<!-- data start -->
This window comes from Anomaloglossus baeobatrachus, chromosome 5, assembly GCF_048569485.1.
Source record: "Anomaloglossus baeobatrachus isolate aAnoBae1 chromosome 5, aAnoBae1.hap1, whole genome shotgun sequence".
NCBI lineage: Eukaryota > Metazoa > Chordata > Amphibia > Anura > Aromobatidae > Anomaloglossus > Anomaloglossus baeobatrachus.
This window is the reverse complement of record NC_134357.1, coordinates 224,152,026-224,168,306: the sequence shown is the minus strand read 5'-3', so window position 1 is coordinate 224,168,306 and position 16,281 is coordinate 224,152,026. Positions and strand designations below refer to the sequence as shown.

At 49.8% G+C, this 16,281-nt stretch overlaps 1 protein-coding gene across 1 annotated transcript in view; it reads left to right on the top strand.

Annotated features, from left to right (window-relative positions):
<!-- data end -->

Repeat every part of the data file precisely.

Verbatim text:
This window comes from Anomaloglossus baeobatrachus, chromosome 5, assembly GCF_048569485.1.
Source record: "Anomaloglossus baeobatrachus isolate aAnoBae1 chromosome 5, aAnoBae1.hap1, whole genome shotgun sequence".
NCBI lineage: Eukaryota > Metazoa > Chordata > Amphibia > Anura > Aromobatidae > Anomaloglossus > Anomaloglossus baeobatrachus.
This window is the reverse complement of record NC_134357.1, coordinates 224,152,026-224,168,306: the sequence shown is the minus strand read 5'-3', so window position 1 is coordinate 224,168,306 and position 16,281 is coordinate 224,152,026. Positions and strand designations below refer to the sequence as shown.

At 49.8% G+C, this 16,281-nt stretch overlaps 1 protein-coding gene across 1 annotated transcript in view; it reads left to right on the top strand.

Annotated features, from left to right (window-relative positions):